Why? The House has already passed HR1 to do what the Democrats couldn't, pass a budget. Since that went nowhere in the Senate they have passed an increasingly more serious series of CRs with cuts. The House is already moving on to the 2012 budget in a timely manner and will almost certainly pass one in plenty of time for the retards in the Senate to do nothing for months and months.

The House Republicans have already kept their campaign promise and repealed ObamaCare. It died in the Senate.

Re:No Force or Effect (3, Insightful)

Sonny Yatsen (603655) | more than 3 years ago | (#35725878)

The House Republicans kept none of their campaign promises, really. They promised to "repeal and replace" the Healthcare reform bill. The only thing they've managed to do is vote to defund portions of it, which isn't a repeal at all. A repeal requires the Senate and and the President to sign on board, which Congressional Republicans haven't managed to even come close to achieving. Secondly, they've failed to "replace" the Healthcare reform bill with their own reform bill, because there is no replacement bill proposed by the House thus far. Remember, the promise is to "repeal and replace", not "make an attempt at repeal and replace".

Oh, and their other major campaign promise of cutting $100 billion for fiscal year 2011? Yeah, that looks like it's going nowhere as well. Right now, the House Republicans are playing the "lower your expectations game" with their base right now.

Thirdly, laws must be made by the House and Senate - so that the House and Senate must work together and compromise in order to get a law passed. Just because the House passed a budget doesn't mean their role is over and it's completely up to the Senate. Both houses still need to negotiate on the total number of budget cuts to be done, which is what is being done right now, although all indicators point to stalemate.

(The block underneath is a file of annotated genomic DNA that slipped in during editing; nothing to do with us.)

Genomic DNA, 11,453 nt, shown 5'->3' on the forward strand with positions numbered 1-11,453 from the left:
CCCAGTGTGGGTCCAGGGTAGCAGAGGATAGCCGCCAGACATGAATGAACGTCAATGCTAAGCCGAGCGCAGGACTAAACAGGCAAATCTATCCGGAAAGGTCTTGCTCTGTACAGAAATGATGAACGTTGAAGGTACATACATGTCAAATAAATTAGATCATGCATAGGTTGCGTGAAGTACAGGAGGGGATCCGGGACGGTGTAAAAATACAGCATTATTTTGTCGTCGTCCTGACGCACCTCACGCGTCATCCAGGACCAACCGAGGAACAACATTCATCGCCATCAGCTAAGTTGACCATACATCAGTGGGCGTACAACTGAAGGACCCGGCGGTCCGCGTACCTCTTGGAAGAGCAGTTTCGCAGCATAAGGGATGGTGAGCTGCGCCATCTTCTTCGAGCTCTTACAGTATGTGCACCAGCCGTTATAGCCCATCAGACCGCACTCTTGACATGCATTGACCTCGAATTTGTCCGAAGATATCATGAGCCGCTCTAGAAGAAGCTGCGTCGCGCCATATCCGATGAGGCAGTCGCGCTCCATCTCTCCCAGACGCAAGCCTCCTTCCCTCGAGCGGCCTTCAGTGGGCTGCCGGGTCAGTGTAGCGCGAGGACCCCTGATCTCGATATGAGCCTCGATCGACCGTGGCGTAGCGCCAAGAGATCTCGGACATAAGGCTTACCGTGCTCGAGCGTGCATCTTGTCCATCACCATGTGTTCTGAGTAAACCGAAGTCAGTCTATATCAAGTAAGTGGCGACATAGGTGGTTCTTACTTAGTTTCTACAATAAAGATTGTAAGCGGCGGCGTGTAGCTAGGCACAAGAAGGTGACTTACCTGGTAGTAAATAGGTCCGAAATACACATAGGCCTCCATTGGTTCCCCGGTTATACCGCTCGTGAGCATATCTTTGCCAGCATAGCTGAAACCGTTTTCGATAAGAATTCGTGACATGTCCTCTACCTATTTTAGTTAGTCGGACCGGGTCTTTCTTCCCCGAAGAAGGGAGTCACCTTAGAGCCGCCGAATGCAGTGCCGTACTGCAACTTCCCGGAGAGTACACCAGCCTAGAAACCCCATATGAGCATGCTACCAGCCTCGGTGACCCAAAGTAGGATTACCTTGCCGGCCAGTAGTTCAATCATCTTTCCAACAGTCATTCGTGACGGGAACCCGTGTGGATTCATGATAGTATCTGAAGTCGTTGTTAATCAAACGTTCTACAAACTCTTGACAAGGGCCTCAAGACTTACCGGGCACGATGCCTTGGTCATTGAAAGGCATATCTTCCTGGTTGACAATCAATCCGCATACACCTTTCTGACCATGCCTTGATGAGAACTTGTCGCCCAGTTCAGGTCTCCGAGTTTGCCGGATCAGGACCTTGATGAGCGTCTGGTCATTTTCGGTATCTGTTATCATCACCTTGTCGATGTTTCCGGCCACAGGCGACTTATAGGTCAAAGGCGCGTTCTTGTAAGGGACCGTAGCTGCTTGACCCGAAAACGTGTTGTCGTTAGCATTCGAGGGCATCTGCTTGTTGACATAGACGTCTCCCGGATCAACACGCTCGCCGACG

Re:No Force or Effect (0, Troll)

Anonymous Coward | more than 3 years ago | (#35726242)

The House Republicans kept none of their campaign promises, really.

Yet. Unlike Barrack Hussein Obama and the rest of the Dems, they're at least ATTEMPTING to. (So, how goes closing Guantanamo? Or leaving Iraq and Afghanistan? Oh, looks like you guys started another war. One that, unlike the ones Bush started, is solely about oil without even a hint of fighting terrorism. Which would be hilarious, if you ignore the, you know, death and destruction, let alone the cost to the American people.)

Unfortunately, the Democrats have decided to obstruct the clear will of the people in this matter. If any of them really served the American people, they'd be helping get rid of the job-killing healthcare bill. Their constituents sent a clear message: get rid of it.

Sadly, they'd rather give kickbacks to their friends in the healthcare industry, and are refusing to do so.

It's sad, but expected, and I'm pretty sure the Republican base knows they'll have to wait until 2013 to actually get anything accomplished.

Re:No Force or Effect (1)

thaylin (555395) | more than 3 years ago | (#35725942)

You do realize in order to repeal a law they have to actually get it past both, and the president, or overrule the president.. Trying and getting kicked in the face does not constitute an actual repeal, it is nothing more then an attempt at a repeal.

Re:No Force or Effect (1)

Nethemas the Great (909900) | more than 3 years ago | (#35726034)

Isn't it great when you can act without thinking and blame someone else for the results..?

Don't need force or effect to state the law (0)

Anonymous Coward | more than 3 years ago | (#35725742)

It's a good thing, then, that a House Resolution, by itself, also has "no force or effect".

It doesn't need to have any force or effect because it's simply stating a matter of law: that the FCC is not a lawmaking body.

It's quite useful, though, for companies that are questioning whether or not they have to abide by the FCC rulings.

Re:Don't need force or effect to state the law (0)

ackthpt (218170) | more than 3 years ago | (#35725828)

It's a good thing, then, that a House Resolution, by itself, also has "no force or effect".

It doesn't need to have any force or effect because it's simply stating a matter of law: that the FCC is not a lawmaking body.

It's quite useful, though, for companies that are questioning whether or not they have to abide by the FCC rulings.

So Congress has now taken over the role of Courts, too. My, my. What an ambitious lot. Next they'll start redistricting the Moon.

Re:Don't need force or effect to state the law (1, Troll)

jmorris42 (1458) | more than 3 years ago | (#35726024)

> So Congress has now taken over the role of Courts, too.

No need, the courts already told the FCC they didn't have the authority to do this. Obama has gone rogue and intends to do this heedless of the cost. This is fast approaching Constitutional Crisis time.

Merger of Corporations and the State (5, Insightful)

catchblue22 (1004569) | more than 3 years ago | (#35725772)